Documents using formal mathematical notation will make use of the
Mathematical Alphanumeric Symbols for a total of a few percent of the
characters, but except for a scientific publications database, these
texts will rarely be the "average" text.

Appendix B: Unicode Encoding Forms
The following has been adapted from the Technical Introduction

The Unicode Standard defines three encoding forms that allow the
same data to be transmitted in a byte, word or double word oriented
format (i.e. in 8, 16 or 32-bits per code unit). All three encoding
forms encode the same common character repertoire and can be
efficiently transformed into one another without loss of data.
The Unicode Consortium fully endorses the use of any of these
encoding forms as a conformant way of implementing the Unicode

UTF-8 is popular for HTML and similar protocols. UTF-8 is a way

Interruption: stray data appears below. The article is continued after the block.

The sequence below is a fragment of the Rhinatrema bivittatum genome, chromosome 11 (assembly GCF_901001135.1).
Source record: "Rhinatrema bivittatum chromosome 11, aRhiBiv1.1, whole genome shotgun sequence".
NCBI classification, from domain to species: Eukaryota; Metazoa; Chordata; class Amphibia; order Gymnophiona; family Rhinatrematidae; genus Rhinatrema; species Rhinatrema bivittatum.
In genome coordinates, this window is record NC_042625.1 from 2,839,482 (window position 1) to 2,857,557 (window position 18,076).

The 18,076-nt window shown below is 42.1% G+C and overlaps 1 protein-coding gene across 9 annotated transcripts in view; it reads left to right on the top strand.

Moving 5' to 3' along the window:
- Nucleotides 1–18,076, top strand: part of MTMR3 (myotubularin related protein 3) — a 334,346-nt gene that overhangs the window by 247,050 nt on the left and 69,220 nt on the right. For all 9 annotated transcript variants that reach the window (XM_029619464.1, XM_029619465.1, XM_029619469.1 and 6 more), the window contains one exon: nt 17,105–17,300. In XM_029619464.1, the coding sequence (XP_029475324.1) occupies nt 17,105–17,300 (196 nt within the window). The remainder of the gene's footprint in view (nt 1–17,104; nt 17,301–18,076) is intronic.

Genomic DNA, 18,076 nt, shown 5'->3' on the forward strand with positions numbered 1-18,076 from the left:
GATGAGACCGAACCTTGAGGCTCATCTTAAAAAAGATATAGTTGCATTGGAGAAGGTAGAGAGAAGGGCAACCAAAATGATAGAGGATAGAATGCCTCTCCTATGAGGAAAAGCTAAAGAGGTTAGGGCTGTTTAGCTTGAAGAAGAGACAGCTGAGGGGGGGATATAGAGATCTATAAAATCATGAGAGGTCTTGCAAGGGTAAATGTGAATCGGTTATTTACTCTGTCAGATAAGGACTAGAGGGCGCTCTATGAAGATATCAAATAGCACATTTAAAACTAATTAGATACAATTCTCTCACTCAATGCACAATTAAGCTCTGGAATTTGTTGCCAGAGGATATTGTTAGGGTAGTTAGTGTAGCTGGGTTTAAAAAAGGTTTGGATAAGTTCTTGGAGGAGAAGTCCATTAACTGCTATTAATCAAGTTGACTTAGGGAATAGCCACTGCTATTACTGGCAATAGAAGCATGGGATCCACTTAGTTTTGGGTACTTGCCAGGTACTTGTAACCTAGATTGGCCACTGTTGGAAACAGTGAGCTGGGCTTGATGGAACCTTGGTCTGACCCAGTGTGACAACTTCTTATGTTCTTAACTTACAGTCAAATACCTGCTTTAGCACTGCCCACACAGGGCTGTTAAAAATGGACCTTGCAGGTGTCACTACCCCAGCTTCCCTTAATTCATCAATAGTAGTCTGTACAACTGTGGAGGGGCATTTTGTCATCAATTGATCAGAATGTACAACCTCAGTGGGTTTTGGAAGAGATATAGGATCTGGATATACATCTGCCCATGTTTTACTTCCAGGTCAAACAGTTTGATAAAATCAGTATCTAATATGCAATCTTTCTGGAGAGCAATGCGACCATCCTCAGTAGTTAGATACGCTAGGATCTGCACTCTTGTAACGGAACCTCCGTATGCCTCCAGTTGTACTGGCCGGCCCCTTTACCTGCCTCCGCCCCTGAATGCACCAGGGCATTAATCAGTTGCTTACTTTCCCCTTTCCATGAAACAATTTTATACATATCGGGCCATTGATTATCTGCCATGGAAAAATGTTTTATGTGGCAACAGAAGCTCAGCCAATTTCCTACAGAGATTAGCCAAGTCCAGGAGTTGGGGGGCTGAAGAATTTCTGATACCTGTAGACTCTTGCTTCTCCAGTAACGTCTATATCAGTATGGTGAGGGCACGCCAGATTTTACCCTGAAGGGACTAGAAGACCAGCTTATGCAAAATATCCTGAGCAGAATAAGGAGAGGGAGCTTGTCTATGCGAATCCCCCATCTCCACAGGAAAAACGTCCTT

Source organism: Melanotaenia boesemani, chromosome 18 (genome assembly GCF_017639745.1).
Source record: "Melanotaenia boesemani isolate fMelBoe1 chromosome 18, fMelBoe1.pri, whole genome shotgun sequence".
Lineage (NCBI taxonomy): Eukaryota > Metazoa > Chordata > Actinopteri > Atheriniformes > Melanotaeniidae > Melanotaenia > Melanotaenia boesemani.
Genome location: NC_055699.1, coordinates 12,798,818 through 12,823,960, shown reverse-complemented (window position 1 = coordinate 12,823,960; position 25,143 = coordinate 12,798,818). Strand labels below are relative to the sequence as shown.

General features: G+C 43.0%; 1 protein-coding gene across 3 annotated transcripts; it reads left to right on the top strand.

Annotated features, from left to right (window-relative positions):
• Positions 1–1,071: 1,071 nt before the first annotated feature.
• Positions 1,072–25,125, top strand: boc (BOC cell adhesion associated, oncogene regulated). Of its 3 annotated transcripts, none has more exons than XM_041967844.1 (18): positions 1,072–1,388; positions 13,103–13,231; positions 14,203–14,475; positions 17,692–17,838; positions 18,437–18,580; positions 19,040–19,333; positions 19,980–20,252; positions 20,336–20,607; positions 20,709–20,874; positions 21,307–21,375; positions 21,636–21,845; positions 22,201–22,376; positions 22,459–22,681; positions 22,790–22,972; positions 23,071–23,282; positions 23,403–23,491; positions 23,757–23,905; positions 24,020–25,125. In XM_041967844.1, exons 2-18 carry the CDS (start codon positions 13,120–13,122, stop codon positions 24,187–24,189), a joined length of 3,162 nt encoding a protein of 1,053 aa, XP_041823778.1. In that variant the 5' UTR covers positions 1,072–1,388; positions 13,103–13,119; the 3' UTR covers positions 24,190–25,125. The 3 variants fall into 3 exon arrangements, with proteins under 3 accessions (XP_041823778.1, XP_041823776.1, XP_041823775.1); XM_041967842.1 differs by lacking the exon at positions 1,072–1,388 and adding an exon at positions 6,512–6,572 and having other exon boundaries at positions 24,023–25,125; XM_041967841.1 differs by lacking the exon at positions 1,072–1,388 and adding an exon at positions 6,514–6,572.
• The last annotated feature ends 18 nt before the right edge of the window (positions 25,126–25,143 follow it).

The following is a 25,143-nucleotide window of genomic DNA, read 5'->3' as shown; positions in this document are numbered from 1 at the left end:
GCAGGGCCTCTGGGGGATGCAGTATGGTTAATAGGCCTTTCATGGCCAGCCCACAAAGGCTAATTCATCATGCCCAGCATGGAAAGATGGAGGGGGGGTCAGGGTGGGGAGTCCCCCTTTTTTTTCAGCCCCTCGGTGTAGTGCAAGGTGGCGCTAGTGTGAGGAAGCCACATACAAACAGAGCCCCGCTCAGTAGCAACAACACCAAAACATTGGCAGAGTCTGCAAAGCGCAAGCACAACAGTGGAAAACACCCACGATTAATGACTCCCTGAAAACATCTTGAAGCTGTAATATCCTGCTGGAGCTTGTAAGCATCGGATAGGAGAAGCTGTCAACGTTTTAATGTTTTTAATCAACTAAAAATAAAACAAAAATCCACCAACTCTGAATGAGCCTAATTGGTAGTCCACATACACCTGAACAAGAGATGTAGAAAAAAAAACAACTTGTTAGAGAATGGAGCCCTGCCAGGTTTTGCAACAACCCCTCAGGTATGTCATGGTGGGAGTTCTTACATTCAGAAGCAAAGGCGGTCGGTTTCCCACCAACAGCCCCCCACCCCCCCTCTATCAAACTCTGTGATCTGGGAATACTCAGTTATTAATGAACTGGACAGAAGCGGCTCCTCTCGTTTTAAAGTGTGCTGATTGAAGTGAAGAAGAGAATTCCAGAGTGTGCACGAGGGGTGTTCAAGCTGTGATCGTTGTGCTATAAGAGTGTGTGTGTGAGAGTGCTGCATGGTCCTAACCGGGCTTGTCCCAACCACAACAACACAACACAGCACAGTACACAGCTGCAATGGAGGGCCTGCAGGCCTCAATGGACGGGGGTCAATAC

of transforming all Unicode characters into a variable length
encoding of bytes. It has the advantages that the Unicode
characters corresponding to the familiar ASCII set have the
same byte values as ASCII, and that Unicode characters transformed
into UTF-8 can be used with much existing software without
extensive software rewrites. However, extensive processing in
UTF-8 is expensive due to the variable length of characters encoded
in UTF-8.

UTF-16 is popular in many environments that need to balance
efficient access to characters with economical use of storage.
It is reasonably compact and all the heavily used characters fit
into a single 16-bit code unit, while all other characters are
accessible via pairs of 16-bit code units.

UTF-32 is popular where memory space is no concern, but fixed
width, single code unit access to characters is desired. Each
Unicode character is encoded in a single 32-bit code unit
when using UTF-32.

All three encoding forms need at most 4 bytes (or 32-bits)
of data for each character. For some common operations on text
data it is necessary to consider sequences of Unicode Characters,
reducing the advantage of using a fixed-width encoding form.

For more information see Unicode Technical Report #17,
Unicode Character Encoding Model available at